Some Democrats in Congress who now make the rules in the House of Representatives have proposed dropping "so help me God" from the oath recited before someone testifies before a legislative committee.
Those arguing in favor of dropping "so help me God" assert that it is improperly imposing religious beliefs and practices on atheists.
"I think God belongs in religious institutions: in temple, in church, in cathedral, in mosque — but not in Congress," said Representative Steve Cohen of Tennessee, according to The New York Times. Cohen is the chairman of the Judiciary Committee's Subcommittee on the Constitution, Civil Rights and Civil Liberties.
Or as House Judiciary Committee Chairman Jerrold Nadler put it, "We do not have religious tests."
It doesn't seem to be a high priority, and even those like Nadler who have spoken out about the oath don't seem to have firm views. At a February hearing, Nadler dropped the phrase when swearing in witnesses, but when Republican Rep. Mike Johnson made a point of order, Nadler apologized and redid the oath including the phrase.
Ridding our courts and legislatures of this so-called religious test may be harder in some places than others. Earlier this year, the Massachusetts Legislature's Joint Committee on the Judiciary proposed removing God from the oath of office for state officials. This will not be easy because it is in the state's constitution.
Politically, the Democrats are also laying themselves open to charges that they are a godless party.
"They really have become the party of Karl Marx," Wyoming Rep. Liz Cheney told Fox News.
Those who rose to defend Nadler and Cohen's notion pointed out that the phrase doesn't appear in the Constitution. Rep. Debbie Dingell, a Catholic who supports keeping the phrase, merely complained that Republicans are using the issue to divert attention from issues like health care.
But there's some sense to allowing people to drop the phrase. When our country was founded, it was made up mostly of Christians and other believers. There were some deists but few atheists.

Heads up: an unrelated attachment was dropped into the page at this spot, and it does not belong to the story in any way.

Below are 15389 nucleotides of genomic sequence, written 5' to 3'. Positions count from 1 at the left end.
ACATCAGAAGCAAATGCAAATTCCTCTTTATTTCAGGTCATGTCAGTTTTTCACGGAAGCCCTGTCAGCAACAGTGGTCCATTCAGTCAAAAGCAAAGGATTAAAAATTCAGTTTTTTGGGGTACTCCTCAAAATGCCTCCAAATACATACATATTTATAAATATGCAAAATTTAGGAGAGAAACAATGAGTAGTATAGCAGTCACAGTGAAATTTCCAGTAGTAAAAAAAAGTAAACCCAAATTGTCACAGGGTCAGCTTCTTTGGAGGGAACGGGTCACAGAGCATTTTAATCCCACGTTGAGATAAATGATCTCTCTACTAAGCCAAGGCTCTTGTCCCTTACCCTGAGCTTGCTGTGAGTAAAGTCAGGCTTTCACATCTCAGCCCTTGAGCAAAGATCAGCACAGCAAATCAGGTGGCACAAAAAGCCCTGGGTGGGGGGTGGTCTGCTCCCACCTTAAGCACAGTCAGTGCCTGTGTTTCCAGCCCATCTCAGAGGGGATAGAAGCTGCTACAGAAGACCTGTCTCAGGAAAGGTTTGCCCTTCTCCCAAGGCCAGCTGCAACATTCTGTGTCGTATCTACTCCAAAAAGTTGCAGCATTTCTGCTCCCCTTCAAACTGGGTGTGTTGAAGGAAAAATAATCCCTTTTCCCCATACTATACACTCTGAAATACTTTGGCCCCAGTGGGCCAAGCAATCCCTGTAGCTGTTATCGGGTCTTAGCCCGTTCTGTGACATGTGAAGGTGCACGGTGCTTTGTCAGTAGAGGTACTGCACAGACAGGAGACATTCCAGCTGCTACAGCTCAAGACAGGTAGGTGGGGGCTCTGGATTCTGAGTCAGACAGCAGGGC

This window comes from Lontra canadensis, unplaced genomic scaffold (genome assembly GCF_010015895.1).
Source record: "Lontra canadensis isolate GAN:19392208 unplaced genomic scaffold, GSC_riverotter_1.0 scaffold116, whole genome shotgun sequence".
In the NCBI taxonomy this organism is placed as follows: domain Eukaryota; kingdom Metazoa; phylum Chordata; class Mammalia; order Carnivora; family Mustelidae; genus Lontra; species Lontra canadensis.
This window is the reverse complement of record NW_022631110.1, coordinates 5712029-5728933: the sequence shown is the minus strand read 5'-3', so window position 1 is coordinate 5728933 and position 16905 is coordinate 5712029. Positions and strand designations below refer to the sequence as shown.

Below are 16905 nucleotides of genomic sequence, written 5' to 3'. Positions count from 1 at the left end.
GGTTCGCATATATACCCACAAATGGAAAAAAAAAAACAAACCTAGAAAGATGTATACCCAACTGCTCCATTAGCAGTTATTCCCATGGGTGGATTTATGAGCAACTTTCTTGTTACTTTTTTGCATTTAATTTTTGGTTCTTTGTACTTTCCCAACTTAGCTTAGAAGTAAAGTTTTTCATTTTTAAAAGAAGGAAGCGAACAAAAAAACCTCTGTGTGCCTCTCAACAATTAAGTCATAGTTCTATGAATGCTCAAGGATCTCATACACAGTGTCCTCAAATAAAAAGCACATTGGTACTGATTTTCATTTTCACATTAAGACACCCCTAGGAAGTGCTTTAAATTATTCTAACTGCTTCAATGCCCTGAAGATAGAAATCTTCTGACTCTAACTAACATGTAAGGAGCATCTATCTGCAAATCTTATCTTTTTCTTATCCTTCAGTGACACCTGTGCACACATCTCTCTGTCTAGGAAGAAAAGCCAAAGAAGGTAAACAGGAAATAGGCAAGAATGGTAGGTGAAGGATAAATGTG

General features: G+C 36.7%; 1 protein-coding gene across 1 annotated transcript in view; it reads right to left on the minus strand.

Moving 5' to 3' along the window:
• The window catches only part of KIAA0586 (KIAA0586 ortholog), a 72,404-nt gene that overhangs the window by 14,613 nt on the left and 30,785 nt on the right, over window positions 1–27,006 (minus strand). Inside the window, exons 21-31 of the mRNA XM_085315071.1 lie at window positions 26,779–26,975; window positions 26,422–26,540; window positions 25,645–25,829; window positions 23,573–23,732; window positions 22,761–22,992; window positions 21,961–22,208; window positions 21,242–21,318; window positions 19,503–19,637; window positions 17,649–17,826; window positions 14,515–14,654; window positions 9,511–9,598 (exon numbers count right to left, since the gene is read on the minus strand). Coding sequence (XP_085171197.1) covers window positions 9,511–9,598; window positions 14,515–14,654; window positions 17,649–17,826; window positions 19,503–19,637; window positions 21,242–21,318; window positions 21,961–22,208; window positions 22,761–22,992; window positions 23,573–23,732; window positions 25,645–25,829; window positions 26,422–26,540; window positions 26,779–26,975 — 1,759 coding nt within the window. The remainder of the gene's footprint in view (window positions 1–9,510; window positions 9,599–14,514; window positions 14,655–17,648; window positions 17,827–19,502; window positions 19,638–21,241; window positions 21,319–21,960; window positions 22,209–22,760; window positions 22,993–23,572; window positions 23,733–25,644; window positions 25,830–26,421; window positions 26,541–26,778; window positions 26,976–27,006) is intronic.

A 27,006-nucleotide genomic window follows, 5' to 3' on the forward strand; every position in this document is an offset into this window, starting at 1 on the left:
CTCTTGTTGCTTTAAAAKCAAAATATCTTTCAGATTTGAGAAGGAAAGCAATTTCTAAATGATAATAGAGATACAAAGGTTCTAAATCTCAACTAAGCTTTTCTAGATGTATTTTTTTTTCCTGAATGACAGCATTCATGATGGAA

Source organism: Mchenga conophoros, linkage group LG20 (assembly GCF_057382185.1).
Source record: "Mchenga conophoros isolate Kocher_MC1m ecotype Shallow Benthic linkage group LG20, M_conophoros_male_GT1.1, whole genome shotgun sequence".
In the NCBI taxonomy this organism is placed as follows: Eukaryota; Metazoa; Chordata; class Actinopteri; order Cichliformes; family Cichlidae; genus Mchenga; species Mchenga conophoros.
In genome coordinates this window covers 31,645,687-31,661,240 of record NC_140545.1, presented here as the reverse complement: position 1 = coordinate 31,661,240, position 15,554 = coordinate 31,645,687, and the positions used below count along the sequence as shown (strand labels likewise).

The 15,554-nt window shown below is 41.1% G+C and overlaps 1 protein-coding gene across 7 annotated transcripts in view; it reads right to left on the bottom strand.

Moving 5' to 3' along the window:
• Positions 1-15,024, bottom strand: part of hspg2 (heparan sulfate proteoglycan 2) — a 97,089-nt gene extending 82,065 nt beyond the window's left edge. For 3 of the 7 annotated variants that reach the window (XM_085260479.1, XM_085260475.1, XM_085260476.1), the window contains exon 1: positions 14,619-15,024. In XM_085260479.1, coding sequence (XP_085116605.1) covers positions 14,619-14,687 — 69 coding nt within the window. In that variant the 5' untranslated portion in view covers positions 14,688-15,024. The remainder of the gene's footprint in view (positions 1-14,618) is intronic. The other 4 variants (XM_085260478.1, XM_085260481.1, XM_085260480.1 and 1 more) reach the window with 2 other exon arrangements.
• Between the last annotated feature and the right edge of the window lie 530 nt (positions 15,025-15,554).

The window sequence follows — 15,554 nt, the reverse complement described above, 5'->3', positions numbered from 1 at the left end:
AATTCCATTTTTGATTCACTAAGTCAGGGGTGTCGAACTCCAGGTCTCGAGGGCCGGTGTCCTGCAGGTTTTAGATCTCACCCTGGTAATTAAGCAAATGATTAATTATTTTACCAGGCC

Today we live in a pluralistic country with a wide variety of beliefs and numerous unbelievers. Christians still make up the vast majority of the population (70 percent), but non-Christians are now 6 percent. Another 7 percent are atheists or agnostics, according to the Pew Research Center.
Believers need to respect and make accommodations for those citizens who are not believers. We have an obligation to respect their freedom not to believe just as they must respect our freedom to believe. This is what religious freedom is all about.
This can be easily done.
For example, why not let the person pronouncing the oath decide whether he or she wants to include "so help me God"? Let the state be neutral and respect the beliefs of its citizens. The believer can say "so help me God," and the nonbeliever can drop it. Both oaths are legally binding.
Likewise, the person taking an oath should be able to replace the Bible with the U.S. Constitution or his or her sacred text. A Muslim taking an oath on a Koran has more credibility than one taking an oath on a Christian Bible.
Let's avoid adding more fuel to the culture wars. God should not be a political football.
[Jesuit Fr. Thomas Reese is a columnist for Religion News Service and author of Inside the Vatican: The Politics and Organization of the Catholic Church.]